Severe Pneumonia: Etiology and Outcome in a Tertiary Hospital in Indonesia
Keywords:severe pneumonia, etiology, mortality
Background: Severe pneumonia represents a subset of life-threatening pneumonia. The mortality rate of
patients with severe pneumonia is considerably high. This study aims to determine the etiology and outcome
of severe pneumonia.
Methods: An observational prospective study was conducted from September 2017 to September 2018 on
pneumonia patients in a tertiary hospital. Clinical and diagnostic evaluations were carried out to assess the
severity of the disease, etiology, comorbidities, and several other factors associated with outcomes.
Results: 140 pneumonia patients were evaluated and 41 patients met the severe pneumonia criteria. A
pathogen was found in 20 community-acquired pneumonia (CAP) and 13 hospital-acquired pneumonia
(HAP). The most frequently isolated pathogen from the sputum culture of patients with either severe CAP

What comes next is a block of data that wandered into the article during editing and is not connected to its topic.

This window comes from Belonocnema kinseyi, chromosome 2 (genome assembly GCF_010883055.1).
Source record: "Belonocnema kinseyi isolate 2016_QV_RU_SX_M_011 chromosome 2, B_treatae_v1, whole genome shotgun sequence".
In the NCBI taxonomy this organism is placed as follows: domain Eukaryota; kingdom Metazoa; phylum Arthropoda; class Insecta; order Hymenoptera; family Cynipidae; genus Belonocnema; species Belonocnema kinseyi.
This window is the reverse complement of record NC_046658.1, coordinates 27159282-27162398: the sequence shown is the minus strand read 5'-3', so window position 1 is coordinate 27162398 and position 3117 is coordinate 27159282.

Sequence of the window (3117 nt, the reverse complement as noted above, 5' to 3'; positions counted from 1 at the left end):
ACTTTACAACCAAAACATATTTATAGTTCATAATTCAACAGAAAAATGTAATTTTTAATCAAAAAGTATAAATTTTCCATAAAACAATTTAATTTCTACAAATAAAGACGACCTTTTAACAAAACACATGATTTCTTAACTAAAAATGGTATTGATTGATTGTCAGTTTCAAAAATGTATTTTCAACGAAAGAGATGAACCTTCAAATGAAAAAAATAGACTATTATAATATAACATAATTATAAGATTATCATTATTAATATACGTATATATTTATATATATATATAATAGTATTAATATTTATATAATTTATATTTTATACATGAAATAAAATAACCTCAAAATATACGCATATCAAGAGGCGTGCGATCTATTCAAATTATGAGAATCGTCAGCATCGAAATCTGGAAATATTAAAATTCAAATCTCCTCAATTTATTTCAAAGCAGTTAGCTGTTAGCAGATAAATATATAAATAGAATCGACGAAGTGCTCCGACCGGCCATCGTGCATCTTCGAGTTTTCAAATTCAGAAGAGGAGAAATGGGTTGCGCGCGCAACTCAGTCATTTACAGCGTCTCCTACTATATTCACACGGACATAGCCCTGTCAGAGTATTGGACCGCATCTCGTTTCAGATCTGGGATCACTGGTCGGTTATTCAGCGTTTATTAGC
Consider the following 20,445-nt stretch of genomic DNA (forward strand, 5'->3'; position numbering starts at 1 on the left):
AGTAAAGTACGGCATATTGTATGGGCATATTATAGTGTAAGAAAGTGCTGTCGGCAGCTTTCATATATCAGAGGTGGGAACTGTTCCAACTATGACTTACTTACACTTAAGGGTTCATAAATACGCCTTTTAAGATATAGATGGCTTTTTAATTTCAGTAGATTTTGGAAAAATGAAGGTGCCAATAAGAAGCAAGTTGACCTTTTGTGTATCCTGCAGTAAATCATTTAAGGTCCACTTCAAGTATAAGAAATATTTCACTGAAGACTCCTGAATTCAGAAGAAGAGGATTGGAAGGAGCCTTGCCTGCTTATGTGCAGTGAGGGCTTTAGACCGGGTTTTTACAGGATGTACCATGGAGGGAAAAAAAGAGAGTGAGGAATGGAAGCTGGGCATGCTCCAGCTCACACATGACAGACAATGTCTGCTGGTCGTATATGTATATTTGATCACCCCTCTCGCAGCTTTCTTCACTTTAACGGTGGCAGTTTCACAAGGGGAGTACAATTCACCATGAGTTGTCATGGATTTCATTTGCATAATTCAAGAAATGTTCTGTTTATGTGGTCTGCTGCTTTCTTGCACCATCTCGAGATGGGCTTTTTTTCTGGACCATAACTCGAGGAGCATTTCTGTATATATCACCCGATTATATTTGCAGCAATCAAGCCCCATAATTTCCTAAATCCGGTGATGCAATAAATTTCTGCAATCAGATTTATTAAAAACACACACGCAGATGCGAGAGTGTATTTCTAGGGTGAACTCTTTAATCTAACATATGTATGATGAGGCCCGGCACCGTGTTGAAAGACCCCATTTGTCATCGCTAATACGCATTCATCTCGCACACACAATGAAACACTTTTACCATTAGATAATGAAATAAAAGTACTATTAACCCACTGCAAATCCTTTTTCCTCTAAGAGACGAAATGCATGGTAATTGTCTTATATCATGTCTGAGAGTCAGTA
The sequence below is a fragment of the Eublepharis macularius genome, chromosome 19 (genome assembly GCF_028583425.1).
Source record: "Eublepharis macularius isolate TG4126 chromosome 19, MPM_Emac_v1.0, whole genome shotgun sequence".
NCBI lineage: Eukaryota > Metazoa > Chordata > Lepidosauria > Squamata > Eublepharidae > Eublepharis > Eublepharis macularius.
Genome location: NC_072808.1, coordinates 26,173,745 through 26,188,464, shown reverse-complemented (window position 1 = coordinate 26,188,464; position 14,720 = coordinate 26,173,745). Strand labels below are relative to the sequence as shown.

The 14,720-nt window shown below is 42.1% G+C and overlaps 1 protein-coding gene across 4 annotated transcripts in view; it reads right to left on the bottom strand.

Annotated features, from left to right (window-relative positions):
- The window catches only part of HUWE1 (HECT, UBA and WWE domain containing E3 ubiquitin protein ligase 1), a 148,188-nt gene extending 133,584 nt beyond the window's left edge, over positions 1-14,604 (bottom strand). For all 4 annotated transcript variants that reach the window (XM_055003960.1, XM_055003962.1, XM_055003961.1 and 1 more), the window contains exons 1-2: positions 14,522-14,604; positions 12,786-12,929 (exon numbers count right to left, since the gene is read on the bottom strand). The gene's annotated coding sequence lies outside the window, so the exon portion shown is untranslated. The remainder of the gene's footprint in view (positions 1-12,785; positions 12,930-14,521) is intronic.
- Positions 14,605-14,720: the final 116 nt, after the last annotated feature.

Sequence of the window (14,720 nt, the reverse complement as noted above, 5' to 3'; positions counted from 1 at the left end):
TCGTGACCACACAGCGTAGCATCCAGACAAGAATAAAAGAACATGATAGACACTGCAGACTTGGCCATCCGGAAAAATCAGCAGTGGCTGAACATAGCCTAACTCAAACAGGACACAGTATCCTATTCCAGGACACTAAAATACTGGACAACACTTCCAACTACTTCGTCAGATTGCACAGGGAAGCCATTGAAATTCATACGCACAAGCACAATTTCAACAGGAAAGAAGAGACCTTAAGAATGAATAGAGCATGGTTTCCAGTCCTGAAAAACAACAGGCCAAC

or HAP was Acinetobacter baumannii. The mortality rate of severe HAP patients was higher than that
of severe CAP patients (84% vs. 65%), but the difference was nonsignificant. Most of the subjects had
comorbidities (CAP 75%, HAP 61.6%). Procalcitonin (PCT) and C-reactive protein (CRP) levels in severe
CAP were higher than those in severe HAP (PCT 7.7 vs 6.0, p=0.658; CRP 163.1 vs 93.6, p=0.580), but the
differences were also nonsignificant.
Conclusion: The most frequently isolated pathogens from the sputum culture of patients with severe
pneumonia were Acinetobacter baumanii, which should be considered at the time of diagnosis and empirical
antibiotic therapy. Severe pneumonia was often accompanied by comorbidities, inflammation responses
increase in both severe CAP and HAP with a high mortality rate.
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